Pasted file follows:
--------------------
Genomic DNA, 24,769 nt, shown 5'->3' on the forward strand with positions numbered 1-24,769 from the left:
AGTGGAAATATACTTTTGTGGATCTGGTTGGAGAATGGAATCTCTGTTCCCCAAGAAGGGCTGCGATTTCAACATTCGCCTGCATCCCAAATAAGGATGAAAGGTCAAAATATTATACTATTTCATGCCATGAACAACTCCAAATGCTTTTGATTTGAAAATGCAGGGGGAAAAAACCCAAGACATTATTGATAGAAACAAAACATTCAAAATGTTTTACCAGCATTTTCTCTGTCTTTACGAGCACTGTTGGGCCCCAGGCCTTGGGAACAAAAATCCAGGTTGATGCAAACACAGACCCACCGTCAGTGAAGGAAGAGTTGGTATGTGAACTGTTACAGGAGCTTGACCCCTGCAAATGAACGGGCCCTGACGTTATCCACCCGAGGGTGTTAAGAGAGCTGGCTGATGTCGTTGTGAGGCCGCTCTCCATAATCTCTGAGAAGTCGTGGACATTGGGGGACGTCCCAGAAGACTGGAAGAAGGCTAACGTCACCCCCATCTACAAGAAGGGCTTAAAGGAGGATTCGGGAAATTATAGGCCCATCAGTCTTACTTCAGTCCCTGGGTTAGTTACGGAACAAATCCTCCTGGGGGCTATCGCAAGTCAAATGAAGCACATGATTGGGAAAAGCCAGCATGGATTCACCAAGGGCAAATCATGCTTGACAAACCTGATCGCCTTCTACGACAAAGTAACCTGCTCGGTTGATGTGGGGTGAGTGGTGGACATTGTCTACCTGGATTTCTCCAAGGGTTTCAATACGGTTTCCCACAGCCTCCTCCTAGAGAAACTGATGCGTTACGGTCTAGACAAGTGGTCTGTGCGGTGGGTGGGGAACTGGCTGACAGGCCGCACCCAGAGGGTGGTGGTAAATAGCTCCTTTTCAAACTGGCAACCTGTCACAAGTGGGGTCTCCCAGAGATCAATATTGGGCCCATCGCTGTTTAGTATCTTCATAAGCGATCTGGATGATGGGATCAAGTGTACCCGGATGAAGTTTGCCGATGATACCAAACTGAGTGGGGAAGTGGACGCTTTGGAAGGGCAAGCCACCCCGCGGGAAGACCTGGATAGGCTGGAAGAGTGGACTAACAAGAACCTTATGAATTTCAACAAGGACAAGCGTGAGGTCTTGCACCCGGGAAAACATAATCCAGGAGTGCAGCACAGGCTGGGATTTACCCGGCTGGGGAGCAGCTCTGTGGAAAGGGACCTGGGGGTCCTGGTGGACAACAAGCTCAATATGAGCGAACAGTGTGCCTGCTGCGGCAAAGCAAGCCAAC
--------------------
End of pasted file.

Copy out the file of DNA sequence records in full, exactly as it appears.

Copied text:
Genomic DNA, 24,769 nt, shown 5'->3' on the forward strand with positions numbered 1-24,769 from the left:
AGTGGAAATATACTTTTGTGGATCTGGTTGGAGAATGGAATCTCTGTTCCCCAAGAAGGGCTGCGATTTCAACATTCGCCTGCATCCCAAATAAGGATGAAAGGTCAAAATATTATACTATTTCATGCCATGAACAACTCCAAATGCTTTTGATTTGAAAATGCAGGGGGAAAAAACCCAAGACATTATTGATAGAAACAAAACATTCAAAATGTTTTACCAGCATTTTCTCTGTCTTTACGAGCACTGTTGGGCCCCAGGCCTTGGGAACAAAAATCCAGGTTGATGCAAACACAGACCCACCGTCAGTGAAGGAAGAGTTGGTATGTGAACTGTTACAGGAGCTTGACCCCTGCAAATGAACGGGCCCTGACGTTATCCACCCGAGGGTGTTAAGAGAGCTGGCTGATGTCGTTGTGAGGCCGCTCTCCATAATCTCTGAGAAGTCGTGGACATTGGGGGACGTCCCAGAAGACTGGAAGAAGGCTAACGTCACCCCCATCTACAAGAAGGGCTTAAAGGAGGATTCGGGAAATTATAGGCCCATCAGTCTTACTTCAGTCCCTGGGTTAGTTACGGAACAAATCCTCCTGGGGGCTATCGCAAGTCAAATGAAGCACATGATTGGGAAAAGCCAGCATGGATTCACCAAGGGCAAATCATGCTTGACAAACCTGATCGCCTTCTACGACAAAGTAACCTGCTCGGTTGATGTGGGGTGAGTGGTGGACATTGTCTACCTGGATTTCTCCAAGGGTTTCAATACGGTTTCCCACAGCCTCCTCCTAGAGAAACTGATGCGTTACGGTCTAGACAAGTGGTCTGTGCGGTGGGTGGGGAACTGGCTGACAGGCCGCACCCAGAGGGTGGTGGTAAATAGCTCCTTTTCAAACTGGCAACCTGTCACAAGTGGGGTCTCCCAGAGATCAATATTGGGCCCATCGCTGTTTAGTATCTTCATAAGCGATCTGGATGATGGGATCAAGTGTACCCGGATGAAGTTTGCCGATGATACCAAACTGAGTGGGGAAGTGGACGCTTTGGAAGGGCAAGCCACCCCGCGGGAAGACCTGGATAGGCTGGAAGAGTGGACTAACAAGAACCTTATGAATTTCAACAAGGACAAGCGTGAGGTCTTGCACCCGGGAAAACATAATCCAGGAGTGCAGCACAGGCTGGGATTTACCCGGCTGGGGAGCAGCTCTGTGGAAAGGGACCTGGGGGTCCTGGTGGACAACAAGCTCAATATGAGCGAACAGTGTGCCTGCTGCGGCAAAGCAAGCCAAC